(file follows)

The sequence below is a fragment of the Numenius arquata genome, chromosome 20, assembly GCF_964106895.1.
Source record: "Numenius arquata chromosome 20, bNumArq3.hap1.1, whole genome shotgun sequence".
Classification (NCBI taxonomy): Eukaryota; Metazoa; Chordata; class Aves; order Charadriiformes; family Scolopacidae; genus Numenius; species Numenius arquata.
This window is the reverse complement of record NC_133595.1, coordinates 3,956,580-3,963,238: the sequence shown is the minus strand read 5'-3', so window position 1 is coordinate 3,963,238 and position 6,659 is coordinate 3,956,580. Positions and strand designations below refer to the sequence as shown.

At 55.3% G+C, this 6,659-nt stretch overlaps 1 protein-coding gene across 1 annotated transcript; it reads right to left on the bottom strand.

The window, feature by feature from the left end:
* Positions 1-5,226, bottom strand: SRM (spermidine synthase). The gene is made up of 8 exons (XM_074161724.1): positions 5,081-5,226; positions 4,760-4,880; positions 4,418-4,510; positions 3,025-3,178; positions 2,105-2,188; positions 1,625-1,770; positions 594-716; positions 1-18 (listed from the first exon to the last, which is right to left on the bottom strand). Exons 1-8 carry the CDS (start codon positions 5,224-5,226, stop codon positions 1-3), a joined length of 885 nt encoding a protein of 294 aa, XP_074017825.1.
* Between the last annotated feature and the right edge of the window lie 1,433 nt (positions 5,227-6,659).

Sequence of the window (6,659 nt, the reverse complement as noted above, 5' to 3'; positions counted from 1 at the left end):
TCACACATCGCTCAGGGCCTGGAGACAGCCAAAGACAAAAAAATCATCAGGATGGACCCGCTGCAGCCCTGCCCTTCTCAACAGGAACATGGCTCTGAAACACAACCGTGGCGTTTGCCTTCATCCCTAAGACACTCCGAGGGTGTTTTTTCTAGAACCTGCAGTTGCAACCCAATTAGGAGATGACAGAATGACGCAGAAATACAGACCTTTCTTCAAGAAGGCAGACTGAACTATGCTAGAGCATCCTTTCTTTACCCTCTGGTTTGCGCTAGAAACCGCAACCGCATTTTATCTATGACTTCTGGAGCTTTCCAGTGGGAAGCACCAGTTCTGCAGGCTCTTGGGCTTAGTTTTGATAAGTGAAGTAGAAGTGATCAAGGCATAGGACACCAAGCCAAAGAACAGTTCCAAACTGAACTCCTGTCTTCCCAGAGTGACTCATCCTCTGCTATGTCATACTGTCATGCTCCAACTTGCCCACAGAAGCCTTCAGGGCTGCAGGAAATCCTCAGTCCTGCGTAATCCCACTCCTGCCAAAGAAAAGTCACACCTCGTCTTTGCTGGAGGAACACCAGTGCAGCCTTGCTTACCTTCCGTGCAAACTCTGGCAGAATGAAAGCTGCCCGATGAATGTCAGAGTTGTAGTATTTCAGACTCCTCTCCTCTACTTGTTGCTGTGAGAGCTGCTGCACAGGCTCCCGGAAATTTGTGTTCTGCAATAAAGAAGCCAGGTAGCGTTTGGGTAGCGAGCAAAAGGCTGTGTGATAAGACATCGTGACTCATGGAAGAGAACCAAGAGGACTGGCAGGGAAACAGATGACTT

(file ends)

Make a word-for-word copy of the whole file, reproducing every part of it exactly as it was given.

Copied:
The sequence below is a fragment of the Numenius arquata genome, chromosome 20, assembly GCF_964106895.1.
Source record: "Numenius arquata chromosome 20, bNumArq3.hap1.1, whole genome shotgun sequence".
Classification (NCBI taxonomy): Eukaryota; Metazoa; Chordata; class Aves; order Charadriiformes; family Scolopacidae; genus Numenius; species Numenius arquata.
This window is the reverse complement of record NC_133595.1, coordinates 3,956,580-3,963,238: the sequence shown is the minus strand read 5'-3', so window position 1 is coordinate 3,963,238 and position 6,659 is coordinate 3,956,580. Positions and strand designations below refer to the sequence as shown.

At 55.3% G+C, this 6,659-nt stretch overlaps 1 protein-coding gene across 1 annotated transcript; it reads right to left on the bottom strand.

The window, feature by feature from the left end:
* Positions 1-5,226, bottom strand: SRM (spermidine synthase). The gene is made up of 8 exons (XM_074161724.1): positions 5,081-5,226; positions 4,760-4,880; positions 4,418-4,510; positions 3,025-3,178; positions 2,105-2,188; positions 1,625-1,770; positions 594-716; positions 1-18 (listed from the first exon to the last, which is right to left on the bottom strand). Exons 1-8 carry the CDS (start codon positions 5,224-5,226, stop codon positions 1-3), a joined length of 885 nt encoding a protein of 294 aa, XP_074017825.1.
* Between the last annotated feature and the right edge of the window lie 1,433 nt (positions 5,227-6,659).

Sequence of the window (6,659 nt, the reverse complement as noted above, 5' to 3'; positions counted from 1 at the left end):
TCACACATCGCTCAGGGCCTGGAGACAGCCAAAGACAAAAAAATCATCAGGATGGACCCGCTGCAGCCCTGCCCTTCTCAACAGGAACATGGCTCTGAAACACAACCGTGGCGTTTGCCTTCATCCCTAAGACACTCCGAGGGTGTTTTTTCTAGAACCTGCAGTTGCAACCCAATTAGGAGATGACAGAATGACGCAGAAATACAGACCTTTCTTCAAGAAGGCAGACTGAACTATGCTAGAGCATCCTTTCTTTACCCTCTGGTTTGCGCTAGAAACCGCAACCGCATTTTATCTATGACTTCTGGAGCTTTCCAGTGGGAAGCACCAGTTCTGCAGGCTCTTGGGCTTAGTTTTGATAAGTGAAGTAGAAGTGATCAAGGCATAGGACACCAAGCCAAAGAACAGTTCCAAACTGAACTCCTGTCTTCCCAGAGTGACTCATCCTCTGCTATGTCATACTGTCATGCTCCAACTTGCCCACAGAAGCCTTCAGGGCTGCAGGAAATCCTCAGTCCTGCGTAATCCCACTCCTGCCAAAGAAAAGTCACACCTCGTCTTTGCTGGAGGAACACCAGTGCAGCCTTGCTTACCTTCCGTGCAAACTCTGGCAGAATGAAAGCTGCCCGATGAATGTCAGAGTTGTAGTATTTCAGACTCCTCTCCTCTACTTGTTGCTGTGAGAGCTGCTGCACAGGCTCCCGGAAATTTGTGTTCTGCAATAAAGAAGCCAGGTAGCGTTTGGGTAGCGAGCAAAAGGCTGTGTGATAAGACATCGTGACTCATGGAAGAGAACCAAGAGGACTGGCAGGGAAACAGATGACTT